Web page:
• Thanks for checking-in, Shannon! We’re pretty excited about Lani’s new book too and will definitely take a look at her podcasts. I’ve also found that it’s really easy to overdo it with sodium, especially if you’re not cooking all of your own meals at home. Prepared food from restaurants and grocery stores tends to be pretty high in salt. Keep us in the loop and let us know how it goes down the road.

    • Hi Shannon! So glad you’ve been hearing some of the podcasts! I adore doing them, such a good way to get out important messages and I hope these have helped. Good luck on the entry and be sure to let me know when you have a copy of The Mindful Vegan!

  • Adam Scharf

    One small change I could make is to stop eating after dinner so that I give my body enough time to digest the food prior to bedtime and enter recovery mode during sleep. I’ve started making this switch but old habits of snacking are hard to break. Especially when others in the house still keep up those habits.

    • Snacking is a really tough habit to curb, for sure. I think even the best of us fall into late night snacking from time to time. I’ve found that your body naturally gets hungry at times when you’re used to eating, but if you can get over the hump of three nights without snacking before bed, I think you’ll find that you feel less hungry at that time. Keep us updated!

    • Adam the good thing about tapering off with eats as the day winds down is it drives up morning hunger. The key here is to be sure to meet those fuel signal needs, on time, from early in the day! I found that when I gave up being reckless in any way about meeting hunger signals – like delay eating because you are busy or stuck somewhere without fuel – that night noshing dissolved. It just takes being prepared and responding! Thanks for sharing your thoughts!

  • Hi Matt and everyone! What a treat to see this recipe posting and giveaway show up in my email today. It is wonderful when we can work together to advance the cause in any way we can, and joining forces like this is a big one. I wish I could give a copy to everyone! But now you know what to put on your wish list for the holidays – though it would be a shame to wait! So much we can create with stress reduction and improved resliliency through the holidays!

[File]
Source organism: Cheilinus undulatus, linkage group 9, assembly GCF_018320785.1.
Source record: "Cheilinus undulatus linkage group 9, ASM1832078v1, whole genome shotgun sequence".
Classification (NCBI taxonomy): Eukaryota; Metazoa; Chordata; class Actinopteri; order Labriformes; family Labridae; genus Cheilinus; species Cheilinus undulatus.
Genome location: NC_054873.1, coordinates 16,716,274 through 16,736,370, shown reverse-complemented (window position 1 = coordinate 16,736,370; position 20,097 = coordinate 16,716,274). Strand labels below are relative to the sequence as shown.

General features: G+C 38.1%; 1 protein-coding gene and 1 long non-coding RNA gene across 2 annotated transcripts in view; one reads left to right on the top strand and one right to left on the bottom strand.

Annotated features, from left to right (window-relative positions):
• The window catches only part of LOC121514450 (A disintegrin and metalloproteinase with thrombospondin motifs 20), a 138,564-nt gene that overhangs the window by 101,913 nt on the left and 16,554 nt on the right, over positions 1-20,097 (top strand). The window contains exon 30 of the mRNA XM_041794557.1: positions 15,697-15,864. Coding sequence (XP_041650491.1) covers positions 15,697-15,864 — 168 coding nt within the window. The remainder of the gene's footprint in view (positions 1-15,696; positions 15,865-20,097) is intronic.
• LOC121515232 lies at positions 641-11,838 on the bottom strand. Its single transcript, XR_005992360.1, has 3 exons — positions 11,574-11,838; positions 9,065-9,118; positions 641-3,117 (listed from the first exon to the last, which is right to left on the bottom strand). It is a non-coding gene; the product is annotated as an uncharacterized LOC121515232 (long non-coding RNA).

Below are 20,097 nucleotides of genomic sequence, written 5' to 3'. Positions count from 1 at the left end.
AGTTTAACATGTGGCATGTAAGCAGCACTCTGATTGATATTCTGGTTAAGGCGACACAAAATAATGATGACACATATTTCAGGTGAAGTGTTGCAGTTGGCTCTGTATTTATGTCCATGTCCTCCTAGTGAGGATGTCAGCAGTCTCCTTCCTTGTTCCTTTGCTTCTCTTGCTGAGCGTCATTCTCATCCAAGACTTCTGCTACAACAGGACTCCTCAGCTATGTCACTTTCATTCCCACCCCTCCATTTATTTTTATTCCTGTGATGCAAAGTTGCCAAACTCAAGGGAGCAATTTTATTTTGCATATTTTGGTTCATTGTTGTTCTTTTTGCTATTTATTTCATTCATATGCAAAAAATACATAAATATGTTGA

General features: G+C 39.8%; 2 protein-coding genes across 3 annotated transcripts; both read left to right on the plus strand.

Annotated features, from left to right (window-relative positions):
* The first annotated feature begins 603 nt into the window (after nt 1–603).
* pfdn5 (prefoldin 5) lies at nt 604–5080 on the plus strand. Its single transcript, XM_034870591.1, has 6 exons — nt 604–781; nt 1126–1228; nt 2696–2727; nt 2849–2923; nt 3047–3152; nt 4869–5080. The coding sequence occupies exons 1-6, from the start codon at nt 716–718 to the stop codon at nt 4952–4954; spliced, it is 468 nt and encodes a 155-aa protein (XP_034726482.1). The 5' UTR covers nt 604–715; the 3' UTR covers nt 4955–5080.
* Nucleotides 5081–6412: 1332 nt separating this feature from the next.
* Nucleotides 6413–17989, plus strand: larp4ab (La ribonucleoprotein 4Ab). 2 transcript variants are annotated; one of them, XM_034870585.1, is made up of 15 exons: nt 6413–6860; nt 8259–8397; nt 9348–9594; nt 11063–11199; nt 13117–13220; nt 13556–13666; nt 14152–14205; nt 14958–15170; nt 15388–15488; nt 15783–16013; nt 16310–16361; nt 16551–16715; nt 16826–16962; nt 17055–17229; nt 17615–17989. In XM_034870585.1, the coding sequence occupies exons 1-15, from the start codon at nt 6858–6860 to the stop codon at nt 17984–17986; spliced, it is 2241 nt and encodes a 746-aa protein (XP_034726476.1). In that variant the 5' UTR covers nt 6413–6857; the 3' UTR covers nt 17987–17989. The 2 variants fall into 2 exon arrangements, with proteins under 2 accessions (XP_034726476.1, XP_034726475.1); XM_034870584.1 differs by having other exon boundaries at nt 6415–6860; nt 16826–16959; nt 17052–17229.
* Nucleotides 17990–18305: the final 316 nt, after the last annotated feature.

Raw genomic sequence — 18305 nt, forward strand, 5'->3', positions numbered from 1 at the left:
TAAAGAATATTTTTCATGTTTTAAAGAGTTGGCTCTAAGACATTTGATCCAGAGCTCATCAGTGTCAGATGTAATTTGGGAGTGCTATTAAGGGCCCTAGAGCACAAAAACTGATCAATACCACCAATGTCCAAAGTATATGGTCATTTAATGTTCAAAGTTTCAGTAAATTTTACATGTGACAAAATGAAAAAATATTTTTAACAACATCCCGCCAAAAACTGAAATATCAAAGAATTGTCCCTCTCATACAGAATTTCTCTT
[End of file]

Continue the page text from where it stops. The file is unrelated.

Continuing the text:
Love to all,

    • Sending love and gratitude right back to you, Lani! Thanks so much for sponsoring this giveaway. We’ve learned a lot from reading through your book and have lots of takeaways to practice with. I appreciate you helping out our little community.

  • Sue J Thomas

    What a wonderful idea to link mjngdfuness top diet! This meditation .made a great difference to my life forever; so I would be ever so happy to revcieve
    A copy of the book. Thanks for writing. This LAni!…and wish me luck🐯, Sue

    • Thanks for chiming in, Sue! Lani has given us a wonderful gift with this book and we hope you get a chance to check it out!

    • Hi Sue, yes, all best luck to you and I see we share the treasure of what mindfulness meditation has done and the difference it has made!

  • nicole40

    If I could only stop the mindless eating and only eat intentionally, i would be very happy!

    • I think we’re all in the same boat with you on that one, Nicole! I used to practice putting my fork/spoon down between each bite and that seemed to help. I noticed that I would get full more easily and felt more balanced after eating.

    • Nicole40 my presentation often begin with the question, “Has anyone here ever experienced – or known someone who has experienced – mindless snacking? Stress eating?” By this time everyone is laughing and hands are up all over the room! Reactivity shows up in this way for more people than it doesn’t. I go into this a great deal in The Mindful Vegan. Mindfulness meditation practice as I teach it in the book gives us practice in opening up a space around our habits of reactivity so we can make a more skillful choice. It’s a wonderful process! And also, part of mindful eating as I teach it is paying attention to our hunger signals and meeting the need when they arise – so they don’t come back later to bite us with a stress eating response because of the urge to relieve the primary stress – hunger! I think you will enjoy The Mindful Vegan!

      • nicole40

        Ok, If i don’t win it, I’ll buy it!!!

  • Jenny

    I have been off sick from work with an undiagnosed neurological issue for over a year now. I have been trying to take back control of my health. I have been making a lot of small changes over the last couple of months. The (biggest) small change I have made is the mindset that I can fix my own health with better food choices. My biggest barrier to doing this is my health. Some days I just don’t have the energy to do anything.

    • Hang in there, Jenny! It sounds like you’re going through some tough times right now but know that we’re here to support you in any way that we can. Do you have any specific questions about the plant-based diet that we could help you with? Sending hugs your way.